The Art of Perfume

The Art of Perfume

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If you follow the scent trail of perfume it is parallel to the evolution of mankind.  Our sense of smell is a primal one and its shift from survival instinct to personal taste is what has elevated perfume to a well-crafted artform. The word perfume comes from the latin term "per fumum," which means "through smoke." The first known perfumes were incense, ancient people used scent to seek a divine connection with the gods.

If you were to gain favor with deities through scented rituals then you could cure disease and repel the bad spirits that cause illness. As a mark of immortality, perfumed oils were used to mummify royalty, preparing them for the afterlife and making them acceptable to the gods. The original devotees of beauty, the ancient Egyptians would smear their entire bodies with a scent -- applying perfumed salves or "unguents" to their hair -- where it would gently diffuse. Like many of the ancient arts, the Egyptians passed along perfumery to the Greeks and Romans. Cleopatra famously greeted Marc Antony on her barge, its sails soaked through with perfume and the winds were lovesick. The Romans lavished every part of their bodies with scent -- from their garments and shoes to their horses and saddles. The roman baths in morocco were filled with rose water, while the Persians to the east further perfected the distillation of roses, a scent that still permeates the region today.

The modern incarnation of perfumery first appeared at the end of the 14th century -- a crafted blend of essential oils fixed with an alcohol base that lasted throughout the day. It began as a craft, the haute couture of olfactory art, with bespoke fragrances tailored to each individual's taste. As part of the spice trade, the raw materials for perfume found their way around the world. From the bustling markets of Constantinople, through the crowded ports of Venice, to the court of Catherine de Medici, and makes its way around Europe and flourished during the age of the renaissance. Catherine de' Medici made scented gloves the de rigueur accessory in France during the 16th century when she brought her personal perfumer with her to court from Italy. Then, Renato Bianco opened the first perfume shop in Paris in 1533 -- giving rise to the blossoming perfume industry in France. 

Romans may have loved perfume but it was the french who worshipped it. Each reigning king had their own personal perfumer, and the fountains of Paris were overflowing with fragrant herbs and flowers for every festival. Napoleon practically bathed in it -- going through 60 bottles a month and Louis XV's love of fragrance earned Versailles the title of the "perfumed court" during his reign. With a reputation for excess, it comes as no surprise that Marie Antoinette had a special affinity for scent. Her personal perfumer jean-louis fargeon created scents for her every whim and classified them as "compositions for health" or "perfumes for embellishment." scent and odor were considered indicators of health and class during this time, where perfume was thought to provide protection against airborne disease and pleasing aromas signified wealth and well-being. Philosophers even recognized scent as a source of knowledge that stimulated the mind. Just as music, fashion and art prospered during the industrial age of the 20th century, perfume followed the tides of progress, embellishing the lives of the everyday woman (and man) with innovative blends and masterful aromas.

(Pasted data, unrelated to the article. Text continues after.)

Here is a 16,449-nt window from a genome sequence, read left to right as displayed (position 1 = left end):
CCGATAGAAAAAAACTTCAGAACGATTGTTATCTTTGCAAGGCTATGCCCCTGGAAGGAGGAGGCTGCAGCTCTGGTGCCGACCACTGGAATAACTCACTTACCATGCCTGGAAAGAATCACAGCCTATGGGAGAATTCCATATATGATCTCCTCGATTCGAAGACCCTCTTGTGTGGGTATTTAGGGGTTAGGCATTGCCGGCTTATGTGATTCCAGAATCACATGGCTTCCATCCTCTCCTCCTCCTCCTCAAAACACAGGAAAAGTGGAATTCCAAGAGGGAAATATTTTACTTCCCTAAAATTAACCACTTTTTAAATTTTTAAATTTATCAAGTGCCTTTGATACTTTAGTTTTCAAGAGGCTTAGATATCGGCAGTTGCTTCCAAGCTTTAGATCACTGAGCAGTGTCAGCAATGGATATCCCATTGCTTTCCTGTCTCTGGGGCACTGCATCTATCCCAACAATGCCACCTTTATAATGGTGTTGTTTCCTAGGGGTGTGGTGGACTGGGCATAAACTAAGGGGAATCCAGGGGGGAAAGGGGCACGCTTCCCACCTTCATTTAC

"Within the spiritual essence of scent lies the spirit of its time, the scented imagination -- the volatile, ever-changing cluster of mental images triggered by olfactory experience at different times of modern European history."

-- Richard Stamelman, perfume: joy, obsession, scandal, sin: a cultural history of fragrance from 1750 to the present.

The Power of Perfume 

The sense of smell is truly the most democratic of all the senses. A scent always fits and perfumes rarely go out of style. A perfume is experienced through an individual's filter of emotion and memory. Memory and fragrance are the keynotes of perfume, our sense of smell is directly connected into the limbic system -- the seed of memory and emotion in the brain. "It is a matter of seconds from scent to memory," says dr. David rubin, psychologist at duke university. While Alan Hirsch, md, founder and neurological director of the smell & taste treatment and research foundation found that: "when exposed to smells that they love, people become happier and more positive towards others. They listen better and are more agreeable." It is this visceral reaction that attracts and repels people according to each scent. Researchers have also found that our ability to recall a specific scent surpasses even our ability to recall what we've seen. It is individual intimacy and recollection that differentiates each fragrance and ignites the imagination.